The current Chair of IMA’s Global Board of Directors, Joe Vincent, is the perfect example of lifelong volunteerism. He started volunteering before he graduated college for his local IMA chapter. He now has 40 years of leadership experience gathered at the local, regional, and global levels and continues to dedicate his time to the profession he’s passionate about. Read more about Joe’s most rewarding experiences of volunteering on LinkedIn.

Personally, I’m growing every day as a leader and business professional. Becoming CEO of an organization isn’t the end of the learning and growth journey. In many ways it’s the start of a new journey to inspire, to make a difference, and to touch a heart. My growth since becoming IMA’s CEO in 2008 is in no small part because of the countless volunteers I’ve worked with. Our volunteers truly have created moments that matter in how they donate time to their association, profession, and communities. I can tell endless stories of how volunteers took time off from their “day jobs” to escort me around when I make visits to the region and took the time to establish new connections and new relationships that truly make a difference.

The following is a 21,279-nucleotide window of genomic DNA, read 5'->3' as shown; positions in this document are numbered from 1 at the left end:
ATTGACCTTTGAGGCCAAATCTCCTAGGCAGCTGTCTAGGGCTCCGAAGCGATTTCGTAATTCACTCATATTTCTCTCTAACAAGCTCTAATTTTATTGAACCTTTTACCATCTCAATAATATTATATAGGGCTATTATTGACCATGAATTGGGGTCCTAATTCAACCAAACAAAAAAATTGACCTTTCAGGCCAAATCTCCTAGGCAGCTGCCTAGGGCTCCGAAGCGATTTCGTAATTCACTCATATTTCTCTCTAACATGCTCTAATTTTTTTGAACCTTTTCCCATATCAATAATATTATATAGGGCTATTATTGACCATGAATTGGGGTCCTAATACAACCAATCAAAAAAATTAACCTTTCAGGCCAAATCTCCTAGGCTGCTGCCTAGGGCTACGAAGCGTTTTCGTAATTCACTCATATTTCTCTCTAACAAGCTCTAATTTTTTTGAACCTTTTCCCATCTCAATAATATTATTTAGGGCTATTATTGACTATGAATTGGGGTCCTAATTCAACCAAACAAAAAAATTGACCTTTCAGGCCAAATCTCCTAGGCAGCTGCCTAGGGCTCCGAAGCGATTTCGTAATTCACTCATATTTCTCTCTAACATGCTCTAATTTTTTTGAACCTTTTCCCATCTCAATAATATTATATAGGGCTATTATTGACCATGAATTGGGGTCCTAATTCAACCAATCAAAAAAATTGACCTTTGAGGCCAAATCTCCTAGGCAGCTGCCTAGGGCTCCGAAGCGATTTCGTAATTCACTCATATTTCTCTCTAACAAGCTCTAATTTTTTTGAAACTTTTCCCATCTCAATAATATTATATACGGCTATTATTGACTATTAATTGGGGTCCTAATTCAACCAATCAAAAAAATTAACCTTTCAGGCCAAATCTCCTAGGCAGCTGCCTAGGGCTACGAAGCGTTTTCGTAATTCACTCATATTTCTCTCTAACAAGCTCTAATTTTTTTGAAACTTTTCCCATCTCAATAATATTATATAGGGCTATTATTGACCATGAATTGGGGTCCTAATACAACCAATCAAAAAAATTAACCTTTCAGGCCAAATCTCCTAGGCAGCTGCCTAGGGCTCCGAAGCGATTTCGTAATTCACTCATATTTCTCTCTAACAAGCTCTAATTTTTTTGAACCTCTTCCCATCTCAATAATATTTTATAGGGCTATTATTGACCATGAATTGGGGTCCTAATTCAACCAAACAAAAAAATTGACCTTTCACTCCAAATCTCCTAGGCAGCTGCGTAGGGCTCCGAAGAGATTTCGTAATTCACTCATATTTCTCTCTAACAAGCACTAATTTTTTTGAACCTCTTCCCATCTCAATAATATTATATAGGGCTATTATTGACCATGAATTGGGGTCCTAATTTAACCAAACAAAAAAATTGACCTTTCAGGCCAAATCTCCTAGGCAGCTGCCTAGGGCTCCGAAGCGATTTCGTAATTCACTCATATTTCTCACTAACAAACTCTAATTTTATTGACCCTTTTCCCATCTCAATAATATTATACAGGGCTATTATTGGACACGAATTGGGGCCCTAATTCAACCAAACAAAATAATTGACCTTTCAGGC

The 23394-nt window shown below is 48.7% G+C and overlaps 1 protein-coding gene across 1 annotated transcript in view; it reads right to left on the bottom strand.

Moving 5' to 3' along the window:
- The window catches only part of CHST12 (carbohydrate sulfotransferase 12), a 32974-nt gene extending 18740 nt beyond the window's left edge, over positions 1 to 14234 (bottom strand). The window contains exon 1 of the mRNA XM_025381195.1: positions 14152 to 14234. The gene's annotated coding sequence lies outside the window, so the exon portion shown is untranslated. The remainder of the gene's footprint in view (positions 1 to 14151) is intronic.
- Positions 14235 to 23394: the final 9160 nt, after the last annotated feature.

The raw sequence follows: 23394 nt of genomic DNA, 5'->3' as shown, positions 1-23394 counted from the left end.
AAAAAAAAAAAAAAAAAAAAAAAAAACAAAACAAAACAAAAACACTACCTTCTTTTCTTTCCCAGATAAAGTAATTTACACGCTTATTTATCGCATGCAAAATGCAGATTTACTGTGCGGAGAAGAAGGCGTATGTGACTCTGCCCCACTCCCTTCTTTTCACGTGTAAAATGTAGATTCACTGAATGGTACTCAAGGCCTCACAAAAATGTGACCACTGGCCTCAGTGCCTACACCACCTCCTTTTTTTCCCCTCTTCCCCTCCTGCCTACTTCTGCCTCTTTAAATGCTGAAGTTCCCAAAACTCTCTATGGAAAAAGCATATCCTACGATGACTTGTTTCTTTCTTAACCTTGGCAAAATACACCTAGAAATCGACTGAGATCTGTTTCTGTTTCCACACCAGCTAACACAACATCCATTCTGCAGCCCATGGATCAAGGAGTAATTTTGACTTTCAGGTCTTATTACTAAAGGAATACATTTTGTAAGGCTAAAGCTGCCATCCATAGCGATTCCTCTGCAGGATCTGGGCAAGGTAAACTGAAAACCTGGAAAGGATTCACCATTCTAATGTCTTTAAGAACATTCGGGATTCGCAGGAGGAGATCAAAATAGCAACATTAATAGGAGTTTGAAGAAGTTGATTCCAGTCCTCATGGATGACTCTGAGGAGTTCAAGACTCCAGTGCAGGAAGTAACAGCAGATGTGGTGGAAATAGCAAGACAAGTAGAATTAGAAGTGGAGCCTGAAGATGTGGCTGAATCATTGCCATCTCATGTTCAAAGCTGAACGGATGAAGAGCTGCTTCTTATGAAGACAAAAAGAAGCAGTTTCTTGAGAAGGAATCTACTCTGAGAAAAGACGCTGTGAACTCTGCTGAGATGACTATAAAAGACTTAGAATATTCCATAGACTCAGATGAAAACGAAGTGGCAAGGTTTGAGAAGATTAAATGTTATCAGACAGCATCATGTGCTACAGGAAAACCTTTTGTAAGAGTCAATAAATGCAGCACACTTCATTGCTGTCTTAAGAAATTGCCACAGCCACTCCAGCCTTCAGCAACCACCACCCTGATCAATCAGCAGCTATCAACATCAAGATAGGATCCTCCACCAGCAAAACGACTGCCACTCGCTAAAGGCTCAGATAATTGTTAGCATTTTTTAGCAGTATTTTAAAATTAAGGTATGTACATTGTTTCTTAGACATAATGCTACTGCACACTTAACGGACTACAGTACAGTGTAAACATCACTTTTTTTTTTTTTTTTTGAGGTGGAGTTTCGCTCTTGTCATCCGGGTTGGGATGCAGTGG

I encourage you to support your community or a cause close to your heart because volunteers provide increasing value to the community or organization, but also you can take advantage of the benefits of it. And we at IMA extend our appreciation to our volunteers every hour, every day, and every week around the globe.

Written by Jeff Thomson, CMA, CAE
Follow me on Twitter @ima_JeffThomson

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Earning by Learning

Sometimes in life it seems that taking the easy way out is the best choice, but in fact this is often the worst possible choice. Earning a certification should never be a time to consider a shortcut.

scattered_booksAs senior vice president of ICMA® (Institute of Certified Management Accountants), the certification division of IMA® (Institute of Management Accountants), I see firsthand the value and importance of studying for and passing a rigorous testing program.
I see two major benefits of testing:

Confirm your competency and skill set.

If you want to be a driver, you take a road test. In college, you take exams to pass a course. So why would it be any different for earning a certification?

Assessing one’s knowledge of management accounting through testing advances careers of individuals, increases the effectiveness of finance teams in organizations, and enriches economies as a whole.